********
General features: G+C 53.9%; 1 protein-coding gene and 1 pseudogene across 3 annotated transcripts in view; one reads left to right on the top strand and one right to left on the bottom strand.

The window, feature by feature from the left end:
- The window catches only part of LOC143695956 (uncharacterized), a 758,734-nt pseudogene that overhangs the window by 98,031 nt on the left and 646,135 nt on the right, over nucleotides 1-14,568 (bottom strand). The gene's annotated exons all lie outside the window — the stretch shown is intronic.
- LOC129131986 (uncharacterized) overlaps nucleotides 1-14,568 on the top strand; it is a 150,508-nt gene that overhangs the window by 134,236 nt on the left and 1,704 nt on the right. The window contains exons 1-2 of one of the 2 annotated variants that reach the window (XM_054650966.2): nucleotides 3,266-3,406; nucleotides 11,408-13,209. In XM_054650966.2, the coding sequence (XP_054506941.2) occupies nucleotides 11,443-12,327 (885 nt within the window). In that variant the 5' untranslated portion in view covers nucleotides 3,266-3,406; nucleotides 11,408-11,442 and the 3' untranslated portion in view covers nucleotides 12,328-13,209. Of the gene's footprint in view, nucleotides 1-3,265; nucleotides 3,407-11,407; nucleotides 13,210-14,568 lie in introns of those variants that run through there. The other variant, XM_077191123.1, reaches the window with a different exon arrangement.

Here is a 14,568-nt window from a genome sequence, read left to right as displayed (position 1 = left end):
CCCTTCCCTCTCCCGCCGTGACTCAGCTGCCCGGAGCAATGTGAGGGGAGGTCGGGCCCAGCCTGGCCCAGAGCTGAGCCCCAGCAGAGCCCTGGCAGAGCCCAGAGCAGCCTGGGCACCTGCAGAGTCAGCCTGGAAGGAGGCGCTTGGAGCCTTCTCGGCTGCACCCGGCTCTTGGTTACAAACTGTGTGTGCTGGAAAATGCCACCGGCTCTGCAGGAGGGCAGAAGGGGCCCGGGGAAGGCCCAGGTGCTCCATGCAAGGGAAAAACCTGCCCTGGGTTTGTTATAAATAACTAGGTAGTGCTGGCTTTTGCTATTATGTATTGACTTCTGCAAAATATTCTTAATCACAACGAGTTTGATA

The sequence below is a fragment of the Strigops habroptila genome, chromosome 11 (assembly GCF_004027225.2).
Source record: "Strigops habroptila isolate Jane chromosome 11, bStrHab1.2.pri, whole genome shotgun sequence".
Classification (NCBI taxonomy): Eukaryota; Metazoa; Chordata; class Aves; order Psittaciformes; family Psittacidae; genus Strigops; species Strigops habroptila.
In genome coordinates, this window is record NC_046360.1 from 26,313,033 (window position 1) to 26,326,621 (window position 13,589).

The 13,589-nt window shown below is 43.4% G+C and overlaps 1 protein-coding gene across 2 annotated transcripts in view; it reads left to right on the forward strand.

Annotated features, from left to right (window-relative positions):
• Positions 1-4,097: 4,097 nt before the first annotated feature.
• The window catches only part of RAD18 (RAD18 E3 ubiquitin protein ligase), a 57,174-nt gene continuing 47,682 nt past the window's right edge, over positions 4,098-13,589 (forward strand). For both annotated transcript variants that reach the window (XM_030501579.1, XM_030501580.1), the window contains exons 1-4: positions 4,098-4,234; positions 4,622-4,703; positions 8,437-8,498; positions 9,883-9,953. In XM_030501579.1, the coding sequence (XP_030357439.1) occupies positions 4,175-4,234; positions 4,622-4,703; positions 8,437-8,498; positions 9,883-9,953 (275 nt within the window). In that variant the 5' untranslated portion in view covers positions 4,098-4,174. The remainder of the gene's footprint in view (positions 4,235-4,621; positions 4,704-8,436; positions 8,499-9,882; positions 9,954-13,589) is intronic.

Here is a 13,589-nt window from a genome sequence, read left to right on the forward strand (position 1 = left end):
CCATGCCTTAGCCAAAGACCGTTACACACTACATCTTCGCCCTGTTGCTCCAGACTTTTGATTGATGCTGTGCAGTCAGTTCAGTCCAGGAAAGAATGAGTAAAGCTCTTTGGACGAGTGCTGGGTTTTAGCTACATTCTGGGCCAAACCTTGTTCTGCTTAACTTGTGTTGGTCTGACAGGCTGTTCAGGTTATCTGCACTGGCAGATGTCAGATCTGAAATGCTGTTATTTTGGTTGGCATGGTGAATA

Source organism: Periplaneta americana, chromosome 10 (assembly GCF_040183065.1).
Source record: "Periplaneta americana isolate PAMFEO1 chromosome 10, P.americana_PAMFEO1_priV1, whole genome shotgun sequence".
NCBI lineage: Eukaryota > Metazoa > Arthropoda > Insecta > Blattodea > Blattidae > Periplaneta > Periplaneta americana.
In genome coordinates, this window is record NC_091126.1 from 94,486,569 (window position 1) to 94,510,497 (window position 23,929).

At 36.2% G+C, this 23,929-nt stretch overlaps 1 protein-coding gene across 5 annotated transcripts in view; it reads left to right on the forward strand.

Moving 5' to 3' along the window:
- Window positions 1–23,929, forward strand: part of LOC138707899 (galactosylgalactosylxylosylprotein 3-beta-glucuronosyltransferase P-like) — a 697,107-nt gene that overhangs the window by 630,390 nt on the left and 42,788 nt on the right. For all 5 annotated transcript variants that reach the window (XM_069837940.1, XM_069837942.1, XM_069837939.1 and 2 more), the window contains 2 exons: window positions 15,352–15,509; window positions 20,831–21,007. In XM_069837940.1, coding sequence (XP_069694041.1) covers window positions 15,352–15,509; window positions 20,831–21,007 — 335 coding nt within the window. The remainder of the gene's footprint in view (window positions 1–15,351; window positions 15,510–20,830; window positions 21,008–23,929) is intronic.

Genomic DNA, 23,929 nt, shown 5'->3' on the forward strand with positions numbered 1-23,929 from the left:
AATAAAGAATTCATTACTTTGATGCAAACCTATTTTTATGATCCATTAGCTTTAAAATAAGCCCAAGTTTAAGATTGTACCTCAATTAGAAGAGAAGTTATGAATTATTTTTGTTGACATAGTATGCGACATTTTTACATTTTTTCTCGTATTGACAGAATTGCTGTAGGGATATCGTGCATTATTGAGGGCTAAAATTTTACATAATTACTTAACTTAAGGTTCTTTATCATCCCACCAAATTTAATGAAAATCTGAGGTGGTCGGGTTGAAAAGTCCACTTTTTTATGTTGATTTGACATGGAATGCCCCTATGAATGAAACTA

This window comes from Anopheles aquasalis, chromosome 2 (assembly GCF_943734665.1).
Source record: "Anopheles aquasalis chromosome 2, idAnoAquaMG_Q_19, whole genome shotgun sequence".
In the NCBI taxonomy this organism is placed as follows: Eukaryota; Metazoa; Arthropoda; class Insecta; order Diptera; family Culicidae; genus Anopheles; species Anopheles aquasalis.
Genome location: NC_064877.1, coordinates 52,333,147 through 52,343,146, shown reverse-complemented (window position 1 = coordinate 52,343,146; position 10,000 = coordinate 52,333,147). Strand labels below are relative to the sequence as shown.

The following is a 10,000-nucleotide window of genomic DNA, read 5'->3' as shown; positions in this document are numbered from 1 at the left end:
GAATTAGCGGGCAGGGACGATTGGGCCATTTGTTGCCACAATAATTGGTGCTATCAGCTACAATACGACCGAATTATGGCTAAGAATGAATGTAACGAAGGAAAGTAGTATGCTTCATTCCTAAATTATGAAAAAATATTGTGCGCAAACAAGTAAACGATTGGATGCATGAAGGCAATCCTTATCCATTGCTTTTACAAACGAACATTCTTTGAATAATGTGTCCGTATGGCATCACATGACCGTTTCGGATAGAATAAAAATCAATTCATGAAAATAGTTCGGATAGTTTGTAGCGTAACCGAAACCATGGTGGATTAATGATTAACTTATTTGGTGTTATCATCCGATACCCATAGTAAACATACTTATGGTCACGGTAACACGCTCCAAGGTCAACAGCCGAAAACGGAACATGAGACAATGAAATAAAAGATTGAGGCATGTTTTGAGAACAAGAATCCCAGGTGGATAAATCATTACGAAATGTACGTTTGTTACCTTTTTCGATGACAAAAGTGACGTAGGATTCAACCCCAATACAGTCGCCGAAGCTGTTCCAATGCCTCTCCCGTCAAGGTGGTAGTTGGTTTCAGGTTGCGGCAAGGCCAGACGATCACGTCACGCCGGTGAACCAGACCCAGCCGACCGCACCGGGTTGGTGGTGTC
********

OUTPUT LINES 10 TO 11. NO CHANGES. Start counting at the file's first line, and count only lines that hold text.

In genome coordinates, this window is record NC_046360.1 from 26,313,033 (window position 1) to 26,326,621 (window position 13,589).

The 13,589-nt window shown below is 43.4% G+C and overlaps 1 protein-coding gene across 2 annotated transcripts in view; it reads left to right on the forward strand.